1.0 An Overview of Floor-standing Audiophile Loudspeakers.
The floor-standing loudspeaker is your traditional audiophile speaker. Because of their large size and to-the-floor design, floor-standing speakers have the most bass, the largest soundstage and often overall the best sound money can buy.
2.0 Types of Floor-standing Audiophile Loudspeakers
2.1 Dynamic Speakers
Dynamic loudspeakers use traditional speaker drivers normally connected via a crossover network that sends the high frequencies to the tweeters, the midrange audio to the midrange driver and the low-frequency material to the larger woofers. Dynamic speakers can commonly be found as two-way bookshelf speakers, three-way floor-standing speakers or in even more complex configurations. Dynamic speakers are the most popular design of speakers in the audiophile and home theater markets.
2.2 Electrostatic Speakers
Electrostatic Speaker designs use a high voltage electrical field to drive a thin membrane between two perforated conductive plates called stators. Unless paired with a hybrid design using dynamic woofers (like MartinLogan speakers do), electrostats don’t need a crossover system the way traditional dynamic loudspeaker systems do.
Fans of electrostats love their linear and low-distortion sound. Electrostats are very hard to drive and therefore need very powerful amplifiers to get high levels of sound pressure. An AV receiver is not a good match with a true electrostatic loudspeaker system. Electrostats are not known for their ability to reproduce deep bass and are, in most cases, physically very large.
2.3 Planar Speakers
Planar speakers use a thin membrane to create a three-dimensional sound that is beloved by a small group of older audiophiles. The most famous type of planar speaker is the Magnepan. Design flaws and technological limitations make planar speakers difficult to use in home theater applications. Also, don’t let their thin size make you think they can be placed near a wall and still sound good. Planars need a lot of space between the speakers and the back wall of a listening room to sound their best. Planar speakers require a lot of power to play loudly and generally still can’t keep up with dynamic or even electrostatic designs.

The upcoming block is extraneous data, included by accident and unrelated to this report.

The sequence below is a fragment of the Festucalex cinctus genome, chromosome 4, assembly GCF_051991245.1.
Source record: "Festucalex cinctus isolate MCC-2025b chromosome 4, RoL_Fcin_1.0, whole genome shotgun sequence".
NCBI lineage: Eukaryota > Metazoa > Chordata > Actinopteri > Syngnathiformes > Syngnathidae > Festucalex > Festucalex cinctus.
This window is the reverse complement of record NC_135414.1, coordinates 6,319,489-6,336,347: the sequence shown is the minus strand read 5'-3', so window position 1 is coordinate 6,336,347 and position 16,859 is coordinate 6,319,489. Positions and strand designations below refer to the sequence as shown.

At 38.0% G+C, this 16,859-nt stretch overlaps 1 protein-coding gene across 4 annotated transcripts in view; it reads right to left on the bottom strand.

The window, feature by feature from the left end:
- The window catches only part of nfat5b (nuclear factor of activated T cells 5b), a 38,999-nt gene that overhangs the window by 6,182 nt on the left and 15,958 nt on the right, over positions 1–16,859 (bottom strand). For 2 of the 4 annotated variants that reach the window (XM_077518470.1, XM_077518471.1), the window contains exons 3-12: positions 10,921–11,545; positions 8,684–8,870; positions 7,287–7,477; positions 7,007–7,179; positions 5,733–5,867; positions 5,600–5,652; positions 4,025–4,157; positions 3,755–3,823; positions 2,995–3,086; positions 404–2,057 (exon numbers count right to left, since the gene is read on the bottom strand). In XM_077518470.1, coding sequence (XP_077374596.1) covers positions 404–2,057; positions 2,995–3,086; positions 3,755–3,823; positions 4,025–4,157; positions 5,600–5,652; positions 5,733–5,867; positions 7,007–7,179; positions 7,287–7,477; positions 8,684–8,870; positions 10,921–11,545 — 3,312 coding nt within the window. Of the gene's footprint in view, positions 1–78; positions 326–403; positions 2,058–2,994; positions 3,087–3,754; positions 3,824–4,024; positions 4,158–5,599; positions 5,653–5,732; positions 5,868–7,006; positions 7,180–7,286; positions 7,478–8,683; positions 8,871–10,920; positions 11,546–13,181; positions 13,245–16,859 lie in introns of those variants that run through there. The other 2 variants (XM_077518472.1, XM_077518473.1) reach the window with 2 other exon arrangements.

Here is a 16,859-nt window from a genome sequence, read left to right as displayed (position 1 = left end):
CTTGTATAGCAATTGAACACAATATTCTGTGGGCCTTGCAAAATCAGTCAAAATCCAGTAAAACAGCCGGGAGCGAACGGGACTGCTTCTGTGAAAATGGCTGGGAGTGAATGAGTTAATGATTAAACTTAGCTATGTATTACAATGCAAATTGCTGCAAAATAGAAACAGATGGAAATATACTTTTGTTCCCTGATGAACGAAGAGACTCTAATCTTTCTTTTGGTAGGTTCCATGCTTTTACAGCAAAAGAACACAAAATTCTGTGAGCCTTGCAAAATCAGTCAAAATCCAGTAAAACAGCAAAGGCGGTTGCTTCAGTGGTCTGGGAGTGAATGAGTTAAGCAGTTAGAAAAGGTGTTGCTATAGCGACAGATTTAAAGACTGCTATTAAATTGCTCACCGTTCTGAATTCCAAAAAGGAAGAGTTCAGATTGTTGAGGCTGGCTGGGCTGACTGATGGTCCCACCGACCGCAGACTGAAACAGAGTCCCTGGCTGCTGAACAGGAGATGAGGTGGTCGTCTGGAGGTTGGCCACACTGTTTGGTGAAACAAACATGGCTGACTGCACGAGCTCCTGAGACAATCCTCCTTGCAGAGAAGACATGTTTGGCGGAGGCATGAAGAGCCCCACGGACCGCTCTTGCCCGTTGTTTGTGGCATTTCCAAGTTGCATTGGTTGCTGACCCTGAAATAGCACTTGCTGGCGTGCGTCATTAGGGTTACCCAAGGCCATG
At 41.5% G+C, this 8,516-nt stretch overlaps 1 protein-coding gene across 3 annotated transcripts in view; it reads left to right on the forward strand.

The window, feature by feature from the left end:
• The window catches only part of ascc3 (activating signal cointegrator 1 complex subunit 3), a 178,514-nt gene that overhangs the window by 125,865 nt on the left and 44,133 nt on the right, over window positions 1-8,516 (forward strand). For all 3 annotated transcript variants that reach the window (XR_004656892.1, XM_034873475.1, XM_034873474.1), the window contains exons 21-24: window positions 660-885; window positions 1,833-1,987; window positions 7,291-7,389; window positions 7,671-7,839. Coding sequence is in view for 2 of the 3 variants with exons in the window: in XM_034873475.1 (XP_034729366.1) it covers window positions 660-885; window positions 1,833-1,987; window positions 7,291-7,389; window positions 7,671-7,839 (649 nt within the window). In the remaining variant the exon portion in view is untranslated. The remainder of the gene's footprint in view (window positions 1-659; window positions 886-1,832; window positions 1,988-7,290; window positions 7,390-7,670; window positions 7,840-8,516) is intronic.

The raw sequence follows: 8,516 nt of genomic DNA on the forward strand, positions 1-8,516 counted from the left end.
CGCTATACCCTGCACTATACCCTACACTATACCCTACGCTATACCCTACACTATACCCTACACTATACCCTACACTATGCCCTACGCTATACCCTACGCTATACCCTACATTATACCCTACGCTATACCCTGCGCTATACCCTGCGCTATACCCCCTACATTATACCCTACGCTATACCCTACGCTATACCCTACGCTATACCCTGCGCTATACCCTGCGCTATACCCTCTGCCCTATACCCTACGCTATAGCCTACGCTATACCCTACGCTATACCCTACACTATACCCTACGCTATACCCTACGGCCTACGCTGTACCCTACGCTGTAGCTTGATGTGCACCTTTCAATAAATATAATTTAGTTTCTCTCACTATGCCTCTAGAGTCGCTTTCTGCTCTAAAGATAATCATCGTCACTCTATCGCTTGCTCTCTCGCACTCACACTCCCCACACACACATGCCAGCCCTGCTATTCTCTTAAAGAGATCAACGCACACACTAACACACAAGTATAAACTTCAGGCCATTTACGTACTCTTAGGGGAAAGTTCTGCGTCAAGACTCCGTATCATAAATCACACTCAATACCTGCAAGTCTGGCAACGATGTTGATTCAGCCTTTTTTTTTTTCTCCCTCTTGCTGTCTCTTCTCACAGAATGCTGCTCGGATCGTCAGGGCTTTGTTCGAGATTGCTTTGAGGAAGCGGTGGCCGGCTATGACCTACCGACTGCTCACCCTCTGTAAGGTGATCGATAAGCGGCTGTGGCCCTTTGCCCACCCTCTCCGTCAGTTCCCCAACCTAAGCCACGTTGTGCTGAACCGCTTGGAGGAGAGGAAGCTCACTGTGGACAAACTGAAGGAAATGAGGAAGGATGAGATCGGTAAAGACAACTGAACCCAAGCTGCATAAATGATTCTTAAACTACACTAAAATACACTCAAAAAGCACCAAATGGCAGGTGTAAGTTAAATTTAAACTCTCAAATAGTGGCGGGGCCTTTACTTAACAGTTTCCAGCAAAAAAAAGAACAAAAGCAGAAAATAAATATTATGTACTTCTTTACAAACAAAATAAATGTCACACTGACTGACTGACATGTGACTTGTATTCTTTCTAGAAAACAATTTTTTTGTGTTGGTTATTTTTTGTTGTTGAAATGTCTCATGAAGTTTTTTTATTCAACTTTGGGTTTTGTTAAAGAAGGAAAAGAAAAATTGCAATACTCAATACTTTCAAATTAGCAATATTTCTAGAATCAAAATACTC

2.4 Ribbon Speakers
The term “ribbon” in the context of a conversation about speakers generally refers to the concept of using a thin ribbon driver, along with other, normally dynamic drivers to create the three-dimensionality and characteristic sound found in planar or electrostatic speakers without sacrificing power and dynamics. The most famous ribbon loudspeaker company today is Wisdom Audio, which makes the most expensive in-wall, ribbon-loaded speakers on the market today.
2.5 Horn Loaded Speakers
Horn speakers are used in cinema applications and in many recording studios. Horns have a distinctive sound on the high frequencies and are the speakers of choice for installations behind perforated screens, as they are highly efficient compared to traditional speakers and therefore will play loudly enough to make the behind-screen application sound good. Klipsch is the most well-known company currently selling horn loaded consumer-grade speakers.
2.6 Bi-polar Speakers
Bi-polar speakers fire both from the front and the back. Planar and electrostatic designs are bi-polar, which helps to create their distinctive three-dimensional sound. Bi-polar speakers can be dynamic or any number of other designs. Bi-polar speakers are more subject to the acoustics to the room than more traditional designs. Bi-polar rear and side-channel speakers have been in use in THX-certified theaters for more than a decade.